mike's chocolate chip cookies

The perfect Mother’s Day gift? A warm-from-the-oven cookie, we say (Picture: SORTEDfood)

Mother’s Day is just around the corner, and while children’s usual way of showing their love is orange juice and some toast, we reckon it’s time to take things up a notch.

How about following up that breakfast in bed with a delicious chocolate chip cookie, made by hand?

It’s not as challenging as you might think.

SORTEDfood have shared with us their recipe for the best ever chocolate chip cookie – and it’s easy enough for kids to join in.

They recommend prepping the dough the day before, so that it can be popped into the oven for a fresh, warm cookie on Mother’s Day.

So, how’s it done?

SORTEDfood’s recipe for the best chocolate chip cookie


  • 125g unsalted butter
  • 220g plain flour
  • 1 tsp baking powder
  • 150g brown sugar
  • 50g caster sugar
  • 1 tsp salt
  • 1 tsp vanilla paste
  • 1 large egg
  • 105g milk chocolate chunks
  • 35g white chocolate chunks
  • 35g dark chocolate chunks
  • Coarse sea salt, to finish


  1. Place the butter in a medium saucepan over a high heat. Once melted, stir constantly until the butter foams and turns a nutty brown colour. Remove from the heat.
  2. Mix the flour, baking powder, the sugars and a pinch of salt together in a large mixing bowl. Add the butter, vanilla and egg and combine. Fold in the chocolate chunks.
  3. Roll the mixture into 100g balls, transfer to a lined baking tray and freeze overnight.
  4. The next day, preheat the oven to 175°C. Transfer the tray to the oven and bake for 11 minutes.
  5. Remove from the oven, cook on a wire rack and sprinkle with a little coarse sea salt while still hot.

Ben and Mike’s top tips for the perfect chocolate chip cookie

  • Both Ben and Mike agree that you should start by browning the butter in a pan. Ben whisks his consistently while it is in the pan to get a nutty, aromatic flavour. Mike leaves his to melt until it starts to foam and brown specks appear – it’s then time to take it off the heat, as the residual heat from the pan will carry on browning the butter. Once it is evenly browned, Mike transfers his butter to a jug to stop this happening. Ben goes one step further, putting his melted butter over an ice bath and adding one ice cube to the mix – this replaces the evaporated water lost during the browning process. The classic French term for this is ‘beurre noisette’.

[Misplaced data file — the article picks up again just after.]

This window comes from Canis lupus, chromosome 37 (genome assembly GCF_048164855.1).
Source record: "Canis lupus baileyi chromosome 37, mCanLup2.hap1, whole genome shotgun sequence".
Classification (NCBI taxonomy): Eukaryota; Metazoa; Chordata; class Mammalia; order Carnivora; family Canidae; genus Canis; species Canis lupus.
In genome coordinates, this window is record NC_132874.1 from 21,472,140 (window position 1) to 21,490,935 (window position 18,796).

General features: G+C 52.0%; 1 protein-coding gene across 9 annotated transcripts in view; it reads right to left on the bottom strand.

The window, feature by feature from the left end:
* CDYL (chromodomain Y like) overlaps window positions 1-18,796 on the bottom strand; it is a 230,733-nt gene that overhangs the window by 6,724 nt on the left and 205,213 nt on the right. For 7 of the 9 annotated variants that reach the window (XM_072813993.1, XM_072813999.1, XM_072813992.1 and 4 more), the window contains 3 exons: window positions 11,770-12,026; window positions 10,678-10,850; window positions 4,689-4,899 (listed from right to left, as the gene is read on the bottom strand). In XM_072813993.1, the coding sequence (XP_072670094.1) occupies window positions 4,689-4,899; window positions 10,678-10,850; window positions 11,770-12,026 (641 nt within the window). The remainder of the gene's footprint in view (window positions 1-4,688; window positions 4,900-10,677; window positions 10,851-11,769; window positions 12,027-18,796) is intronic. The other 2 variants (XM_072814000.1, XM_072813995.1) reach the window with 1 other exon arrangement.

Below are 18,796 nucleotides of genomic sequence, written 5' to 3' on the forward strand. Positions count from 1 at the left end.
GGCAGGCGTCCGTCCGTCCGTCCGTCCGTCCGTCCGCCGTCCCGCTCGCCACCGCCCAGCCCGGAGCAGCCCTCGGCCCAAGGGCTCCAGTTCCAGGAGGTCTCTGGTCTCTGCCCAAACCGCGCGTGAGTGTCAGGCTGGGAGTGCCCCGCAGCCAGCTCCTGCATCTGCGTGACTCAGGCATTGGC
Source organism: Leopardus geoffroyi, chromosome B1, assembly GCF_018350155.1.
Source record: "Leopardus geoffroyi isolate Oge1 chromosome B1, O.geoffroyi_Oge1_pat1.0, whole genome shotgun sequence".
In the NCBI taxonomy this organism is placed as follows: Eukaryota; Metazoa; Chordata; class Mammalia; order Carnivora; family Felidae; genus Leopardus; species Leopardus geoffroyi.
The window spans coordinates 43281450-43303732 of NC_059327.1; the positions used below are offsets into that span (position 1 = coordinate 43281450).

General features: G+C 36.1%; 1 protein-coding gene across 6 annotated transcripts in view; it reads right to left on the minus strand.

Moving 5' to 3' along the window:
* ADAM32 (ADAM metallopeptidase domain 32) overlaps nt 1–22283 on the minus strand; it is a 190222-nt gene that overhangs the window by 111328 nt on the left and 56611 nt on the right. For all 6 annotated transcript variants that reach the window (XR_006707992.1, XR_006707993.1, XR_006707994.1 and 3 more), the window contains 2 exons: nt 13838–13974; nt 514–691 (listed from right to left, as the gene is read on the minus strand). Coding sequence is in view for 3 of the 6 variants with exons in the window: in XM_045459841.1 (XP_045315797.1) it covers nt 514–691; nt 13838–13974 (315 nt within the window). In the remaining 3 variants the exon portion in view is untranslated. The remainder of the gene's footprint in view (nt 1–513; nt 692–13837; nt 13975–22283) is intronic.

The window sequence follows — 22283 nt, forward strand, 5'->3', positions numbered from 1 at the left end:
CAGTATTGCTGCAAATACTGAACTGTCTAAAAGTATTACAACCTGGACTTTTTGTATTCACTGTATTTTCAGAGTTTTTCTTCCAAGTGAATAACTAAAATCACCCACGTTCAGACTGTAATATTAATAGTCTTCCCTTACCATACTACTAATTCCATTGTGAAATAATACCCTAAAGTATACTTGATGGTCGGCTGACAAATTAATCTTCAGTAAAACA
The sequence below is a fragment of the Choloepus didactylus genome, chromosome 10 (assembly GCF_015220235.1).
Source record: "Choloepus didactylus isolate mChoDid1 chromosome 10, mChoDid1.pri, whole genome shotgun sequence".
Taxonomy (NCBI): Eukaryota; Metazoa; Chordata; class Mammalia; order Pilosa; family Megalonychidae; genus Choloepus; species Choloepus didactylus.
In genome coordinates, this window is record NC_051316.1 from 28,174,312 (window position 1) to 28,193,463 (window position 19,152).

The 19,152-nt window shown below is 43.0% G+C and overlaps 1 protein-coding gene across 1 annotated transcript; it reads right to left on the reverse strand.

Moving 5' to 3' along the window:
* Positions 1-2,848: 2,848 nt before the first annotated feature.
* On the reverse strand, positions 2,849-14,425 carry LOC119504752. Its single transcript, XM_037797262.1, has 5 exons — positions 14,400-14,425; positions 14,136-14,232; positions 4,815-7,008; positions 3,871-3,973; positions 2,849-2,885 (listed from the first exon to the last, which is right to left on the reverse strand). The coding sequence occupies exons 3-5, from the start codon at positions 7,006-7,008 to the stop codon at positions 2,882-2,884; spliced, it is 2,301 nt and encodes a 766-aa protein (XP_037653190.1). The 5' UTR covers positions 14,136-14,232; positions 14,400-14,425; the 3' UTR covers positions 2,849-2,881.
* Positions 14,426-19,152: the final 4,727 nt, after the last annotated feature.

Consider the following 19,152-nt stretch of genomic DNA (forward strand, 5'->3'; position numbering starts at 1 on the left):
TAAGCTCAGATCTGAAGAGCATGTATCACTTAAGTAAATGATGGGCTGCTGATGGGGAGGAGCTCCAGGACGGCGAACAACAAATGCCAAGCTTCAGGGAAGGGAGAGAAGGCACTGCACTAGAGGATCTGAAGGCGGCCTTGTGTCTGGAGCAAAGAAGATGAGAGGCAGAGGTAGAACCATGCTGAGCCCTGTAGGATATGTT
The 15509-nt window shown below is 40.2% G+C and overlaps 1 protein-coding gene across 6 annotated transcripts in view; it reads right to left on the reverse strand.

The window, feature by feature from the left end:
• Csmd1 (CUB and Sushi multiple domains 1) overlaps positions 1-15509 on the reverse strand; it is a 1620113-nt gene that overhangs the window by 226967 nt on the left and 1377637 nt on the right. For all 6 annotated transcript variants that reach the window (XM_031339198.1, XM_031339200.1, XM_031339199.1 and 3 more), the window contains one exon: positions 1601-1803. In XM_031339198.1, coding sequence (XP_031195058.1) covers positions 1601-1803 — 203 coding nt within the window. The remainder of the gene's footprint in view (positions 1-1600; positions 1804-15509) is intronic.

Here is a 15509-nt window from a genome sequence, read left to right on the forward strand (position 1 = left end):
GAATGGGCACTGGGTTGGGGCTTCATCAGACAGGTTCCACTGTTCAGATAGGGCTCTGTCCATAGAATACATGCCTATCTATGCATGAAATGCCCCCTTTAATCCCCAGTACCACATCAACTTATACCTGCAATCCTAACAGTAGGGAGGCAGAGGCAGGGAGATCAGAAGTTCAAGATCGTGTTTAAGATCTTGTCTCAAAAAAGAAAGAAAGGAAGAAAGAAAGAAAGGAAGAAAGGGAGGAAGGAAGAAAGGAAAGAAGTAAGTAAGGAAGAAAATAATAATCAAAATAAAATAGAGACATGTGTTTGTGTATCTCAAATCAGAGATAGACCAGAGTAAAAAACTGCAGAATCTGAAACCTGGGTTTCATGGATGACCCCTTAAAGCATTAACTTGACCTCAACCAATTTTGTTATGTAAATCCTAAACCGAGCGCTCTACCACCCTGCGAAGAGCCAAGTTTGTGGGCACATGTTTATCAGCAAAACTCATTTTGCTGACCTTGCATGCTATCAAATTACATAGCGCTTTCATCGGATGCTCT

• The ratio of brown to white sugar is a key factor in getting the desired caramel flavour. Ben says: ‘One of the key things for making a great cookie is precision and the right ratio of ingredients, it’s the brown to white sugar ratio that gives you the difference between a crunchy and a chewy cookie’. Mike uses a ratio of 75% brown sugar to 25% white sugar, along with 220g plain flour, 1 tsp baking powder and 1.5 tsp of salt, to get the perfect balance. Ben prefers to use a 50:50 ratio of brown to white sugar.
  • Salt is a natural flavour enhancer and brings out the nuances in both cookies.
  • When it comes to what chocolate to use, Mike goes for a mix of dark, milk and white plain supermarket basics, using bars that he smashes up to add texture and create a mix of flavours. Ben chooses high-quality, single-origin 70% dark cocoa chocolate chips. Both agree to be very generous with how much they add!
  • Chilling the cookie dough is key. ‘Chilling the dough means you get a colder outside so the cookie is crispier on the outside and chewy in the middle,’ Mike explains. He chooses to chill his dough for just half an hour, while Ben leaves his overnight. Mike also shapes his into 100g balls before he chills them, while Ben leaves his dough in the bowl.

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